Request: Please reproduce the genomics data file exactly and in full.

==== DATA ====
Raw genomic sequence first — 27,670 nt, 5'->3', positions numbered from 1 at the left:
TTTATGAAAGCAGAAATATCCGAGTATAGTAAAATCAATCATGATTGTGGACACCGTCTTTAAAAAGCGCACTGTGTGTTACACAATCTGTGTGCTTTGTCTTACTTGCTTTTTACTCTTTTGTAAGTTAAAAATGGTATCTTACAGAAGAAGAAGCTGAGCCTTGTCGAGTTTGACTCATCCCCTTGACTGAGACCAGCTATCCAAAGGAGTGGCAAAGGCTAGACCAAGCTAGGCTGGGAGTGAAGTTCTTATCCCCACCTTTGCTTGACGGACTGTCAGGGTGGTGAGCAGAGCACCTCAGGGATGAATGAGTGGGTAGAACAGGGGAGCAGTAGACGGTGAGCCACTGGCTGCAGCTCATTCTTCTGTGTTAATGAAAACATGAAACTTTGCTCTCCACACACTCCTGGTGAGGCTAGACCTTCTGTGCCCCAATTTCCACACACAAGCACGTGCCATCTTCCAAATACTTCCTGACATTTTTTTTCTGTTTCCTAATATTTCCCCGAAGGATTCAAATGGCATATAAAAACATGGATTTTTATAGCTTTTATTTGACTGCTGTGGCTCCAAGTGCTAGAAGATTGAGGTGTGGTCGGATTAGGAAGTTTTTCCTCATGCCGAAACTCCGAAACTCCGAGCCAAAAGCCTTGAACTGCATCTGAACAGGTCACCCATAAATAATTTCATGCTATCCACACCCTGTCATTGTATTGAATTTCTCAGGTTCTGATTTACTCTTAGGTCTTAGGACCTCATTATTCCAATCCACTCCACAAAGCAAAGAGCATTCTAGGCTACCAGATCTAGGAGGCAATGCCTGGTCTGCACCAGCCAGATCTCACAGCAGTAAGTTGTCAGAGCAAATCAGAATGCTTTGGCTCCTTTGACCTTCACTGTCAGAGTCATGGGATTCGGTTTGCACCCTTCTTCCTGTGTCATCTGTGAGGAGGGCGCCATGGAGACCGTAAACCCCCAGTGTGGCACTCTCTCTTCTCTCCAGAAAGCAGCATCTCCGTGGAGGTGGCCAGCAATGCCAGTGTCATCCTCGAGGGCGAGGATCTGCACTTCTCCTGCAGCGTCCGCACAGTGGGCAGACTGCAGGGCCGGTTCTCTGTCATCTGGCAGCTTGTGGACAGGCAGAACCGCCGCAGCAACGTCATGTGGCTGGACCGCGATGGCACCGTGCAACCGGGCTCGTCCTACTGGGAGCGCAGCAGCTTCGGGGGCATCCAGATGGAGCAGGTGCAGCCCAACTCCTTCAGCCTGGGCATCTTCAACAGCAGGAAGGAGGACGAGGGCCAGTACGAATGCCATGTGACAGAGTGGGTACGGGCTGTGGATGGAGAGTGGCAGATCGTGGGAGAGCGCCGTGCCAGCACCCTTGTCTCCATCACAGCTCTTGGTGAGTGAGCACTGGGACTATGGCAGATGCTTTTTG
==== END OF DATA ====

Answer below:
Raw genomic sequence first — 27,670 nt, 5'->3', positions numbered from 1 at the left:
TTTATGAAAGCAGAAATATCCGAGTATAGTAAAATCAATCATGATTGTGGACACCGTCTTTAAAAAGCGCACTGTGTGTTACACAATCTGTGTGCTTTGTCTTACTTGCTTTTTACTCTTTTGTAAGTTAAAAATGGTATCTTACAGAAGAAGAAGCTGAGCCTTGTCGAGTTTGACTCATCCCCTTGACTGAGACCAGCTATCCAAAGGAGTGGCAAAGGCTAGACCAAGCTAGGCTGGGAGTGAAGTTCTTATCCCCACCTTTGCTTGACGGACTGTCAGGGTGGTGAGCAGAGCACCTCAGGGATGAATGAGTGGGTAGAACAGGGGAGCAGTAGACGGTGAGCCACTGGCTGCAGCTCATTCTTCTGTGTTAATGAAAACATGAAACTTTGCTCTCCACACACTCCTGGTGAGGCTAGACCTTCTGTGCCCCAATTTCCACACACAAGCACGTGCCATCTTCCAAATACTTCCTGACATTTTTTTTCTGTTTCCTAATATTTCCCCGAAGGATTCAAATGGCATATAAAAACATGGATTTTTATAGCTTTTATTTGACTGCTGTGGCTCCAAGTGCTAGAAGATTGAGGTGTGGTCGGATTAGGAAGTTTTTCCTCATGCCGAAACTCCGAAACTCCGAGCCAAAAGCCTTGAACTGCATCTGAACAGGTCACCCATAAATAATTTCATGCTATCCACACCCTGTCATTGTATTGAATTTCTCAGGTTCTGATTTACTCTTAGGTCTTAGGACCTCATTATTCCAATCCACTCCACAAAGCAAAGAGCATTCTAGGCTACCAGATCTAGGAGGCAATGCCTGGTCTGCACCAGCCAGATCTCACAGCAGTAAGTTGTCAGAGCAAATCAGAATGCTTTGGCTCCTTTGACCTTCACTGTCAGAGTCATGGGATTCGGTTTGCACCCTTCTTCCTGTGTCATCTGTGAGGAGGGCGCCATGGAGACCGTAAACCCCCAGTGTGGCACTCTCTCTTCTCTCCAGAAAGCAGCATCTCCGTGGAGGTGGCCAGCAATGCCAGTGTCATCCTCGAGGGCGAGGATCTGCACTTCTCCTGCAGCGTCCGCACAGTGGGCAGACTGCAGGGCCGGTTCTCTGTCATCTGGCAGCTTGTGGACAGGCAGAACCGCCGCAGCAACGTCATGTGGCTGGACCGCGATGGCACCGTGCAACCGGGCTCGTCCTACTGGGAGCGCAGCAGCTTCGGGGGCATCCAGATGGAGCAGGTGCAGCCCAACTCCTTCAGCCTGGGCATCTTCAACAGCAGGAAGGAGGACGAGGGCCAGTACGAATGCCATGTGACAGAGTGGGTACGGGCTGTGGATGGAGAGTGGCAGATCGTGGGAGAGCGCCGTGCCAGCACCCTTGTCTCCATCACAGCTCTTGGTGAGTGAGCACTGGGACTATGGCAGATGCTTTTTG